Before January 1, 2014, the Office of Medicaid in Massachusetts had an official, published position on what the term “available” meant in its MassHealth regulations, but the Office of Medicaid has apparently chosen not to have a definition any longer. Some hearing officers are now reviewing MassHealth trust regulations at fair hearings and ruling that some irrevocable trusts have countable assets due to the now-undefined word “available” in the MassHealth regulations.
The proper review of irrevocable trusts for whether they are countable assets is set forth in the federal Medicaid trust law at 42 USC § 1396p(d)(3)(B)(i), which states: “In the case of an irrevocable trust, if there are any circumstances under which payment from the trust could be made to or on behalf of the individual, the portion of the corpus from which, or the income on the corpus from which, payment to the individual could be made shall be considered resources available to the individual.” (emphasis added) The Office of Medicaid is required to implement this federal law in Massachusetts, yet has chosen to make the regulation unclear. The regulation at 130 CMR 520.023(C), which contains the newly-undefined word “available” in (1)(d), reads, in its entirety:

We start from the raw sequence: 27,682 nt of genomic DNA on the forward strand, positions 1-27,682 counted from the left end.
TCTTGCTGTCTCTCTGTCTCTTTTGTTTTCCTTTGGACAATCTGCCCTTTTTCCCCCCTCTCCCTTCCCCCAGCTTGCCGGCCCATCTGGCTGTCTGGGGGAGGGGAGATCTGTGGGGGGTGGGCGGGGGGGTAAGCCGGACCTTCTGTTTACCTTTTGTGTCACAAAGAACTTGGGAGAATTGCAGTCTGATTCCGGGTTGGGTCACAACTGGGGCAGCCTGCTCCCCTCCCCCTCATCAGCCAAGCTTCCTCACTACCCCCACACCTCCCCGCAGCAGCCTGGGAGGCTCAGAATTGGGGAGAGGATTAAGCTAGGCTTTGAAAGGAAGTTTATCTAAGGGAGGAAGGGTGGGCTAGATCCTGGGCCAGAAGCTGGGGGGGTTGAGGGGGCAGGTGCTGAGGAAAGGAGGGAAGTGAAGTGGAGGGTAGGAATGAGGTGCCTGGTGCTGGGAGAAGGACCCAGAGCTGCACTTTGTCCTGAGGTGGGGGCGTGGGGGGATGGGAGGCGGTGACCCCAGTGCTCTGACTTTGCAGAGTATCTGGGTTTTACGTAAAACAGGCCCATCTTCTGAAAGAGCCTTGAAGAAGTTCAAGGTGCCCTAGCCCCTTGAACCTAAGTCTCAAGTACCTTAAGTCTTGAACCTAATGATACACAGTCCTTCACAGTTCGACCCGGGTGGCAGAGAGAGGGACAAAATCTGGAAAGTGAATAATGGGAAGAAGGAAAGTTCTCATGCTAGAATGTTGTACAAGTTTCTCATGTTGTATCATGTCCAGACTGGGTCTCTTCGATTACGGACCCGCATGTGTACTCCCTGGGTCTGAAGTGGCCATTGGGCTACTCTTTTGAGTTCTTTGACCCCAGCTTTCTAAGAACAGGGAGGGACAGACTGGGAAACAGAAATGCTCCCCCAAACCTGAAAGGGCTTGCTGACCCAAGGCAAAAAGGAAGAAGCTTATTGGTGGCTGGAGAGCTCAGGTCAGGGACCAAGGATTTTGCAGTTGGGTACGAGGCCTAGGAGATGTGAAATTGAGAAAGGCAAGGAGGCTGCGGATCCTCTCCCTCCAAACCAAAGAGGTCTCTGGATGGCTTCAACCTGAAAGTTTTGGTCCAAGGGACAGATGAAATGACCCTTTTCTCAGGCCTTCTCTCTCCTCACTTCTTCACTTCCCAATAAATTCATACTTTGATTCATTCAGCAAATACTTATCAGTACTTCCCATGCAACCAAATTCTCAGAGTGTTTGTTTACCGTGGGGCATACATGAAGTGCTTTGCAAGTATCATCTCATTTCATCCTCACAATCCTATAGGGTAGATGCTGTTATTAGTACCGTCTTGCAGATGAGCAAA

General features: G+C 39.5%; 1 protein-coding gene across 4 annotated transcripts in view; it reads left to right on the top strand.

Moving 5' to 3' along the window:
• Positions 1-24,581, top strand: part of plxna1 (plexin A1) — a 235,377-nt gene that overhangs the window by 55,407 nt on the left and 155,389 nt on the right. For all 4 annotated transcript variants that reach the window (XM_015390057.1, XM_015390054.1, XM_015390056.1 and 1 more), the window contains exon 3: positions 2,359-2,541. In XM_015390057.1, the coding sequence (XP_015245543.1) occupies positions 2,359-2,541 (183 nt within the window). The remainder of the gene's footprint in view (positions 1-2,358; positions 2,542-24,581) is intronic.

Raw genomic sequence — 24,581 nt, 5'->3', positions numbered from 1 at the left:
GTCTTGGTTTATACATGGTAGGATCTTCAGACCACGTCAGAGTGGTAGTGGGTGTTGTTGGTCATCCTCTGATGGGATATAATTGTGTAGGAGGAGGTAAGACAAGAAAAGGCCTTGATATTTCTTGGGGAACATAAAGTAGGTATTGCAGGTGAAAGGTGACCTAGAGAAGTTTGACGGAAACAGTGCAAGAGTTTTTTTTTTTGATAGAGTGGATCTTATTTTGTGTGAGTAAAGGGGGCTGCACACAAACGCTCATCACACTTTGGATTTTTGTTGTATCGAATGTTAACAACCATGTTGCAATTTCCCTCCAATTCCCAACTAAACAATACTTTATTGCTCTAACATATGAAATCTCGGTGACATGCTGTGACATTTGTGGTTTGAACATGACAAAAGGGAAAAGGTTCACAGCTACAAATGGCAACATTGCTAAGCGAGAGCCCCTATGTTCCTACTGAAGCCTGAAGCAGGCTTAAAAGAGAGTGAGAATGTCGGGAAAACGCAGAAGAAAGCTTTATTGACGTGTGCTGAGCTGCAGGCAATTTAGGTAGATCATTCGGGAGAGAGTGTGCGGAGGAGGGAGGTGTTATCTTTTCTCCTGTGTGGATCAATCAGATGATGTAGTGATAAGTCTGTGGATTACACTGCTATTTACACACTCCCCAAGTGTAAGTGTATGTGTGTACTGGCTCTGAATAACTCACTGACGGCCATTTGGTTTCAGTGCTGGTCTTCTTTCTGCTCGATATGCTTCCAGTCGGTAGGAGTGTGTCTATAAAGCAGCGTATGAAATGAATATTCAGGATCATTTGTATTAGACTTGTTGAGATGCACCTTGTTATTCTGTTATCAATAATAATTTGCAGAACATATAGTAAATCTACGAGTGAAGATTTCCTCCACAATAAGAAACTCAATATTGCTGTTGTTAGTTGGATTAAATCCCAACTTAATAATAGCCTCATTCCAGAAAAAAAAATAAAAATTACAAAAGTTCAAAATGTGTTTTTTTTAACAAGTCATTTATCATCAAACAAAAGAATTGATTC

“(C) Irrevocable Trusts.
(1) Portion Payable.
(a) Any portion of the principal or income from the principal (such as interest) of an irrevocable trust that could be paid under any circumstances to or for the benefit of the individual is a countable asset.
(b) Payments from the income or from the principal of an irrevocable trust made to or for the benefit of the individual are countable income.
(c) Payments from the income or from the principal of an irrevocable trust made to another and not to or for the benefit of the nursing-facility resident are considered transfers of resources for less than fair-market value and are treated in accordance with the transfer rules at 130 CMR 520.019(G).